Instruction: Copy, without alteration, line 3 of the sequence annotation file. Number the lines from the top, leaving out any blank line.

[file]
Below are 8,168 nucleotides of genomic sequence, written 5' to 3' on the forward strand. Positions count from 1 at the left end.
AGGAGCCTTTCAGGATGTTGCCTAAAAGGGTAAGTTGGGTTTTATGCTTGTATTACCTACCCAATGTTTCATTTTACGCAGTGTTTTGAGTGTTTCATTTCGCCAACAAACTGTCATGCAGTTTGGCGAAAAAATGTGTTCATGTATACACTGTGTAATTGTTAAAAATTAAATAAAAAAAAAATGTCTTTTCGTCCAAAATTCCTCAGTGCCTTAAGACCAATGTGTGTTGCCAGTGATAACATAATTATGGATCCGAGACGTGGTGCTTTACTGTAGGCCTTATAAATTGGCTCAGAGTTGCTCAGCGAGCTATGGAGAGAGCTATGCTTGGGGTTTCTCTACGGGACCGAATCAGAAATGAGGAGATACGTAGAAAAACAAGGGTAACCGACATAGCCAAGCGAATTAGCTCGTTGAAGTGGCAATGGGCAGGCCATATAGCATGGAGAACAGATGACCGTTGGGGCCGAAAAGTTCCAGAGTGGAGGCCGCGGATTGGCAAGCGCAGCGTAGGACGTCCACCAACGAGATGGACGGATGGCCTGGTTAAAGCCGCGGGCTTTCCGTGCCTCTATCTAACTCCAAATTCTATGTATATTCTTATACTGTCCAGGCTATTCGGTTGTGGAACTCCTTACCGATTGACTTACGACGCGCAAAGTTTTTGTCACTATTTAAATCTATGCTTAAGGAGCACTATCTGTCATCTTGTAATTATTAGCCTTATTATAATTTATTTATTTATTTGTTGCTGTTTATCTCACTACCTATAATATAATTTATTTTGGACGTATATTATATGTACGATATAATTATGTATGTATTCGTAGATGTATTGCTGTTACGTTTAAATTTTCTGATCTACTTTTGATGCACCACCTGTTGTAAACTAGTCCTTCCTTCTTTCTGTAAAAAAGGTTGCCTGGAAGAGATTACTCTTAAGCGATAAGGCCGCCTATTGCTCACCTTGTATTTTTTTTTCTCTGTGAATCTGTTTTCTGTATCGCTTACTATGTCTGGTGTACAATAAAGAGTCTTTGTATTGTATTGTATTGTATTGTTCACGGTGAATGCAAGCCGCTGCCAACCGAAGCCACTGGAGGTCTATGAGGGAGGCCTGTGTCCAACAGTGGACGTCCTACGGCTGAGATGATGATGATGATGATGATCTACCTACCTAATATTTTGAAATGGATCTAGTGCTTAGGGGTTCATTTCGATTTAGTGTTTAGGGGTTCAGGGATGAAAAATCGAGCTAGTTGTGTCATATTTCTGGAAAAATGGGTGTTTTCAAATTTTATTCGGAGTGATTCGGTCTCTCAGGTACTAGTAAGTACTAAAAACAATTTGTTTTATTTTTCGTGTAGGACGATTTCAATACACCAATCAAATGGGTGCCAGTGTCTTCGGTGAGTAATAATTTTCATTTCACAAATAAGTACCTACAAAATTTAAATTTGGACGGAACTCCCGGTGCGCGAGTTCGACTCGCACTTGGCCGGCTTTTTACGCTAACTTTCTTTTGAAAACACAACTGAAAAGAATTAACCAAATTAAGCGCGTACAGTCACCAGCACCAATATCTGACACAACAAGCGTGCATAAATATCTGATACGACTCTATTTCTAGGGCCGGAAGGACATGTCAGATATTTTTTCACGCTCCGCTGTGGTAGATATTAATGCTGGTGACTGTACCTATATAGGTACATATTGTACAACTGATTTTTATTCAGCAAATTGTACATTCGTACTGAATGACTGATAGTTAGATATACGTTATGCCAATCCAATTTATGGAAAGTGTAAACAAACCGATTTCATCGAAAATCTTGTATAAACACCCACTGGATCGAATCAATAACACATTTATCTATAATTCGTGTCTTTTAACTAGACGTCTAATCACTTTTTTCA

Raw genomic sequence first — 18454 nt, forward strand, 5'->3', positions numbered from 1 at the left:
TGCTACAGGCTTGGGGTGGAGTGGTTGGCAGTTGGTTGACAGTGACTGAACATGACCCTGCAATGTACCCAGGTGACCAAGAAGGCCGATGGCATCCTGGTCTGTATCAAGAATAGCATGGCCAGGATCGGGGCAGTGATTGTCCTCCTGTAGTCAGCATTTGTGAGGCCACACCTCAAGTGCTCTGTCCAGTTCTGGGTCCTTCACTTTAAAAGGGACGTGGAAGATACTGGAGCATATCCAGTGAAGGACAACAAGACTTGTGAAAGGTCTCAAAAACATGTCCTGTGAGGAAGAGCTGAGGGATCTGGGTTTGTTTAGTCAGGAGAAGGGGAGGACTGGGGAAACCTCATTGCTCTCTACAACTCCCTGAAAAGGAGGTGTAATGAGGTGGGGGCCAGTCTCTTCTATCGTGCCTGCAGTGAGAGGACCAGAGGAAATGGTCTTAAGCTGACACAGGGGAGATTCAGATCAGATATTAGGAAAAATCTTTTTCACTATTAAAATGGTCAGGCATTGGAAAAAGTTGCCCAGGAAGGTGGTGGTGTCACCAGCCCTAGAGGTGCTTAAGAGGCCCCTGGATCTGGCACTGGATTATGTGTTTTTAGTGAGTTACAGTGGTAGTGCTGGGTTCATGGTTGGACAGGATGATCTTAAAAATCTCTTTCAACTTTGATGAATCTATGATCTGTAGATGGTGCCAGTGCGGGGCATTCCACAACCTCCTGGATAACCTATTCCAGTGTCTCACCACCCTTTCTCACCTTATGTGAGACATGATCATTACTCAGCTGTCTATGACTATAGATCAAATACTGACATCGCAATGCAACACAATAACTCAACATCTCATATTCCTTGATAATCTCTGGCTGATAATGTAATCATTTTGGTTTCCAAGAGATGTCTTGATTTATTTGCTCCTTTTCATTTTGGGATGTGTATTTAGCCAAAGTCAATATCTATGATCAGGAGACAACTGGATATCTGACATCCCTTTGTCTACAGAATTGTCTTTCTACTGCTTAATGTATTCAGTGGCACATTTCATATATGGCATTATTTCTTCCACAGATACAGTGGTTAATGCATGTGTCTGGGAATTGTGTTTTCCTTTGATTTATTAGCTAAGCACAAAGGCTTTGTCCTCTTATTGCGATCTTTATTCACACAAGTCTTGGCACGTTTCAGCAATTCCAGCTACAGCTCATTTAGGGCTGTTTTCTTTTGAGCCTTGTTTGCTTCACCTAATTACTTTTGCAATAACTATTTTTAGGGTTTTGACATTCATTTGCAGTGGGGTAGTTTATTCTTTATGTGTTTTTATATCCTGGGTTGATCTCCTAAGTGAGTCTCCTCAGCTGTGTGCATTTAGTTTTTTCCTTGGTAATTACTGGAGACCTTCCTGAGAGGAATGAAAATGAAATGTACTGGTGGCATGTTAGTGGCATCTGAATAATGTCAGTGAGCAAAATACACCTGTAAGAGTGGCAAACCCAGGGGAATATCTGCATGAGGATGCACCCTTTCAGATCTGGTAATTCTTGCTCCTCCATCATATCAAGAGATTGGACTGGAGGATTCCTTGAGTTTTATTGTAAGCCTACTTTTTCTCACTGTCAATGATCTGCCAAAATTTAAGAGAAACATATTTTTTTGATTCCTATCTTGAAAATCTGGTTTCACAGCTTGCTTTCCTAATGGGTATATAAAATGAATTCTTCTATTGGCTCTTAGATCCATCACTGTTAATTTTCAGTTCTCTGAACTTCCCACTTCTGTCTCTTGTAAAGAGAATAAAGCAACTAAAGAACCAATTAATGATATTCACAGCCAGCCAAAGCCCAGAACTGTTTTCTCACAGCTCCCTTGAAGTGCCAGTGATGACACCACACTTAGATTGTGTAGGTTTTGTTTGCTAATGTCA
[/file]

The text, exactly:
Raw genomic sequence first — 18454 nt, forward strand, 5'->3', positions numbered from 1 at the left: